Those restrictions are even causing some anxiety. “Everyone is concerned about the windows thing because a lot of people in this age group are on the Mac,” says Koprince.  “It took people a while to realize all of the restrictions and that someone is going to watch them all the time and record them in their home environment. People are concerned about that and have a lot of questions about that. The restrictions are very Big Brotherish but for that reassures me. I don’t want to know that other people are cheating and cheapening the value of the test. The restrictions are severe but it means that the integrity of the test will be what it has been.


“The proctor who is watching has remote access and they will take over your machine for the duration of the test if they suspect something odd.  So you cannot have anything else open on your computer screen. And they can track your eye movements. If they see you looking in a different direction in the right from the screen, the proctor will ask to swivel your webcam to the right to see what you are looking at.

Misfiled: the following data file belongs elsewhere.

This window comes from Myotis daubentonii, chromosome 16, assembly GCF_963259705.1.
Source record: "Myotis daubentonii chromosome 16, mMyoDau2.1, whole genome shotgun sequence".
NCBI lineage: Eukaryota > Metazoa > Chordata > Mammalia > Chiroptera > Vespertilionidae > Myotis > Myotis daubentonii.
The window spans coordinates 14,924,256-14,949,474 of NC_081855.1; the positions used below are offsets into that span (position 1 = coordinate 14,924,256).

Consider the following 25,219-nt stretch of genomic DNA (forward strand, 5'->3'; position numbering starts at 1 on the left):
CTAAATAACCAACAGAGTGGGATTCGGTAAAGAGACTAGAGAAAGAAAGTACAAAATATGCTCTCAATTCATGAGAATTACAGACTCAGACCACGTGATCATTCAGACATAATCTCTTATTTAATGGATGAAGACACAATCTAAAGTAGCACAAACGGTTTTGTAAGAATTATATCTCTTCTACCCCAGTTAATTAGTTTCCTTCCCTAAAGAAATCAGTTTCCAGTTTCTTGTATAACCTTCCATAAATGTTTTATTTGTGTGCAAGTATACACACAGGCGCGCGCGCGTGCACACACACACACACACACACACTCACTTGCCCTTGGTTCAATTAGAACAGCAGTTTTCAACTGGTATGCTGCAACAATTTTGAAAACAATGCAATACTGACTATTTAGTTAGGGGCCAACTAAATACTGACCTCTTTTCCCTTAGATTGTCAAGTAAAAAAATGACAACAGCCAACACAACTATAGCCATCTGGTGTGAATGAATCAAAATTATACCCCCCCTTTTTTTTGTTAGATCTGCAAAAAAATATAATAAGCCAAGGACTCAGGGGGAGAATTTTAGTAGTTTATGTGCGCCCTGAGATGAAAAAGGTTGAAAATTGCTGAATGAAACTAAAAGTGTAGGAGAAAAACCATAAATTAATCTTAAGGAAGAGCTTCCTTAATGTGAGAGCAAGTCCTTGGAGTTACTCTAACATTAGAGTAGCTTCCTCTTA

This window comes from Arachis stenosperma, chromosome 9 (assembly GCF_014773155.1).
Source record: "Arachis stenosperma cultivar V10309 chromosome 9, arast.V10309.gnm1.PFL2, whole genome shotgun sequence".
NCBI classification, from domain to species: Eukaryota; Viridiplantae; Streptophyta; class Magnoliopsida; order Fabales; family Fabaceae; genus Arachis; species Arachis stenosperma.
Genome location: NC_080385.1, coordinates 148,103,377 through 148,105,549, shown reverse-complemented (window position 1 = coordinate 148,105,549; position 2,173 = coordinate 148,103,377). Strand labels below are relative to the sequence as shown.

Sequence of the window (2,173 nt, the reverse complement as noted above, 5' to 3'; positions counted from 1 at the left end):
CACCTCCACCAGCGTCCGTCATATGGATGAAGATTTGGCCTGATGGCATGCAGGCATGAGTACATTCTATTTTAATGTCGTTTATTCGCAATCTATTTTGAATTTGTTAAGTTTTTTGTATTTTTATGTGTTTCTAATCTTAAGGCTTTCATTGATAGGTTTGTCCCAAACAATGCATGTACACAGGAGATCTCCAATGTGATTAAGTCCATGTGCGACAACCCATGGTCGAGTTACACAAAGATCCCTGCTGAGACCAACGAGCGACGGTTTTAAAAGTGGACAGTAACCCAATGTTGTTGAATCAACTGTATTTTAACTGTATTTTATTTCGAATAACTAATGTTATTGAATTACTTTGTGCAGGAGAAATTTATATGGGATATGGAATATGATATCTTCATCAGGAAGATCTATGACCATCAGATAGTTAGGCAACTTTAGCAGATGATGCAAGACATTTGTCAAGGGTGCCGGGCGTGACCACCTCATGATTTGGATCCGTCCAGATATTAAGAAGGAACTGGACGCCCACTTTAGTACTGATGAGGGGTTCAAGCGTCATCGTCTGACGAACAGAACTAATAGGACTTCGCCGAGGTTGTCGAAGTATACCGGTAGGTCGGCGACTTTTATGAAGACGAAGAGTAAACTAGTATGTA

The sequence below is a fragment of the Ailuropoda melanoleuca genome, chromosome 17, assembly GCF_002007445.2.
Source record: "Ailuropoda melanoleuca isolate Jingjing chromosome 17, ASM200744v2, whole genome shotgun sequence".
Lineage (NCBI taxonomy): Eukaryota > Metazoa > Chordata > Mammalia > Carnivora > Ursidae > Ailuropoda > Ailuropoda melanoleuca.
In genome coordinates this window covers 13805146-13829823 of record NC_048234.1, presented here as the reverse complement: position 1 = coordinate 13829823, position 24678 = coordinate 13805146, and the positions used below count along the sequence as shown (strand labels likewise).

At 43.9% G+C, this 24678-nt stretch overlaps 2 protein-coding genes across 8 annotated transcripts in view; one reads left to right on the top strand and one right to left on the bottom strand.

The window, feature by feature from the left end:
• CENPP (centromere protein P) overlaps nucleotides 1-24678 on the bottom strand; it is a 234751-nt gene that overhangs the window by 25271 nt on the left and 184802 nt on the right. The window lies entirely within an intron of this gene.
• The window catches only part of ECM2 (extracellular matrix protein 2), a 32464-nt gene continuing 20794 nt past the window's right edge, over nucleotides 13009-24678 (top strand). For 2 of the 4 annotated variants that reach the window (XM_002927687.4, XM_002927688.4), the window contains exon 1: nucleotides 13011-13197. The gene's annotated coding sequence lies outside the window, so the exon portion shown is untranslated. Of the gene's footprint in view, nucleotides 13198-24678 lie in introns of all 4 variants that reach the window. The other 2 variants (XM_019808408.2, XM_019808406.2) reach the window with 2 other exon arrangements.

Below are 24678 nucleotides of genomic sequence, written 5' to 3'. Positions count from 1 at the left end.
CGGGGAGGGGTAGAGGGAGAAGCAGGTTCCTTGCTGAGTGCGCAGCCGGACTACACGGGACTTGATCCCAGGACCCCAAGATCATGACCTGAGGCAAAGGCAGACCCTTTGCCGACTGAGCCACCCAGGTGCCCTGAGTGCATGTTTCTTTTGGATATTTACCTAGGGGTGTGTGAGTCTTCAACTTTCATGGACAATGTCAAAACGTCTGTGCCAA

Some test-takers who have already sat for the exam in a test center feel they could now be at a disadvantage versus others who can take it from their home. “It completely removes the four-hour rigor of the test at the center and the exhaustion with it, planning and transit to center (and the) distraction from people around you in the center,” complained one P&Q reader. Meantime, for at-home test-takers, it provides the option to take the exam in the “convenience and relaxation of your own home.”

Koprince, however, thinks it’s a wash. “We don’t like uncertainty, whether it is at home or at a test center environment. People are nervous anyway. There are some advantages of sitting at your own desk and taking the exam. But the fact that someone will be watching through your webcam will result in similar anxiety for some people. I think there are plusses and negatives, no matter where you are.”


Either way, Koprince believes the shift to at-home testing will make little difference in how a person should prep for the exam. “I’ve been talking to my fellow teachers and we don’t think you need to prepare differently,” she says. “The questions are the same. The time limits are the same. You are just taking the exam on a different computer. :